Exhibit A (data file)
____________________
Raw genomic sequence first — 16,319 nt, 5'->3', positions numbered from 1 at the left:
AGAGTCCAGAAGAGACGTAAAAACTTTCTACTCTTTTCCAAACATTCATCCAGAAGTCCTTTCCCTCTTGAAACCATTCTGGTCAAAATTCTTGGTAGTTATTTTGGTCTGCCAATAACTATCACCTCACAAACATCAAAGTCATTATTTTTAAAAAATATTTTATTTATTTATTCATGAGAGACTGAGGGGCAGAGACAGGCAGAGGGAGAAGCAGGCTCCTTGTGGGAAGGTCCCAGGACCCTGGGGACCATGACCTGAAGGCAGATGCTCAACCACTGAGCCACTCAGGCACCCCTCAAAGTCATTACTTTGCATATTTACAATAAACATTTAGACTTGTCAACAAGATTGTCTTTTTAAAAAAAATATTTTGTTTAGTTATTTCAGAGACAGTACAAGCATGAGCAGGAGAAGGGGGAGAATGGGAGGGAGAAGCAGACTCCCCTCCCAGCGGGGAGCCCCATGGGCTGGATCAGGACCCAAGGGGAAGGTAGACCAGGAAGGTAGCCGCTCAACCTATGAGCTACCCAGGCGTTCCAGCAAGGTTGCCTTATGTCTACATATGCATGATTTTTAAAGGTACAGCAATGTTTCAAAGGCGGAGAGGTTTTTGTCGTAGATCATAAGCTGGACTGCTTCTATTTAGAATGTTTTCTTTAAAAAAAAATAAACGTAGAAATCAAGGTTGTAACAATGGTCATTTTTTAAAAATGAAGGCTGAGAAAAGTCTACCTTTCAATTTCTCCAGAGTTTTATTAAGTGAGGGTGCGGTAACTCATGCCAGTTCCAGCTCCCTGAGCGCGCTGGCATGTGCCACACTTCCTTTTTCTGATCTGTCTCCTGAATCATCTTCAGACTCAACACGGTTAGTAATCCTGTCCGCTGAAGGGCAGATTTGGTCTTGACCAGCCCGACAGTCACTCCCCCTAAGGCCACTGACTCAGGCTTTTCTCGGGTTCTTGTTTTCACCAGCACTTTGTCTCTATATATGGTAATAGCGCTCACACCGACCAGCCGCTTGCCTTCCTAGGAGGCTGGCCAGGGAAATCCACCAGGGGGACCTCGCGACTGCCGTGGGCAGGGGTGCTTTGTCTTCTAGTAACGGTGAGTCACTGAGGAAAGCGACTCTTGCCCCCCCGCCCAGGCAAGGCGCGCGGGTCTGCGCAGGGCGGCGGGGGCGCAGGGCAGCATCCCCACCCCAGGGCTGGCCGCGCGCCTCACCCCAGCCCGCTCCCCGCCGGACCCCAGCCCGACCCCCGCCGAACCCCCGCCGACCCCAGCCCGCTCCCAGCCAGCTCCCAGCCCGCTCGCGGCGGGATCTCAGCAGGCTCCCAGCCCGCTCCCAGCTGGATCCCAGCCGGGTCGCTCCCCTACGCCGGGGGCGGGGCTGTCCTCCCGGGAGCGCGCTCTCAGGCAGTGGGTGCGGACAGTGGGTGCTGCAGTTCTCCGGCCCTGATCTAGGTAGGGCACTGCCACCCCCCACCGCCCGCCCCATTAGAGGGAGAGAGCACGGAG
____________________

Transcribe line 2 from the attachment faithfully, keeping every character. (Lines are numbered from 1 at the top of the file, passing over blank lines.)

AGAGTCCAGAAGAGACGTAAAAACTTTCTACTCTTTTCCAAACATTCATCCAGAAGTCCTTTCCCTCTTGAAACCATTCTGGTCAAAATTCTTGGTAGTTATTTTGGTCTGCCAATAACTATCACCTCACAAACATCAAAGTCATTATTTTTAAAAAATATTTTATTTATTTATTCATGAGAGACTGAGGGGCAGAGACAGGCAGAGGGAGAAGCAGGCTCCTTGTGGGAAGGTCCCAGGACCCTGGGGACCATGACCTGAAGGCAGATGCTCAACCACTGAGCCACTCAGGCACCCCTCAAAGTCATTACTTTGCATATTTACAATAAACATTTAGACTTGTCAACAAGATTGTCTTTTTAAAAAAAATATTTTGTTTAGTTATTTCAGAGACAGTACAAGCATGAGCAGGAGAAGGGGGAGAATGGGAGGGAGAAGCAGACTCCCCTCCCAGCGGGGAGCCCCATGGGCTGGATCAGGACCCAAGGGGAAGGTAGACCAGGAAGGTAGCCGCTCAACCTATGAGCTACCCAGGCGTTCCAGCAAGGTTGCCTTATGTCTACATATGCATGATTTTTAAAGGTACAGCAATGTTTCAAAGGCGGAGAGGTTTTTGTCGTAGATCATAAGCTGGACTGCTTCTATTTAGAATGTTTTCTTTAAAAAAAAATAAACGTAGAAATCAAGGTTGTAACAATGGTCATTTTTTAAAAATGAAGGCTGAGAAAAGTCTACCTTTCAATTTCTCCAGAGTTTTATTAAGTGAGGGTGCGGTAACTCATGCCAGTTCCAGCTCCCTGAGCGCGCTGGCATGTGCCACACTTCCTTTTTCTGATCTGTCTCCTGAATCATCTTCAGACTCAACACGGTTAGTAATCCTGTCCGCTGAAGGGCAGATTTGGTCTTGACCAGCCCGACAGTCACTCCCCCTAAGGCCACTGACTCAGGCTTTTCTCGGGTTCTTGTTTTCACCAGCACTTTGTCTCTATATATGGTAATAGCGCTCACACCGACCAGCCGCTTGCCTTCCTAGGAGGCTGGCCAGGGAAATCCACCAGGGGGACCTCGCGACTGCCGTGGGCAGGGGTGCTTTGTCTTCTAGTAACGGTGAGTCACTGAGGAAAGCGACTCTTGCCCCCCCGCCCAGGCAAGGCGCGCGGGTCTGCGCAGGGCGGCGGGGGCGCAGGGCAGCATCCCCACCCCAGGGCTGGCCGCGCGCCTCACCCCAGCCCGCTCCCCGCCGGACCCCAGCCCGACCCCCGCCGAACCCCCGCCGACCCCAGCCCGCTCCCAGCCAGCTCCCAGCCCGCTCGCGGCGGGATCTCAGCAGGCTCCCAGCCCGCTCCCAGCTGGATCCCAGCCGGGTCGCTCCCCTACGCCGGGGGCGGGGCTGTCCTCCCGGGAGCGCGCTCTCAGGCAGTGGGTGCGGACAGTGGGTGCTGCAGTTCTCCGGCCCTGATCTAGGTAGGGCACTGCCACCCCCCACCGCCCGCCCCATTAGAGGGAGAGAGCACGGAG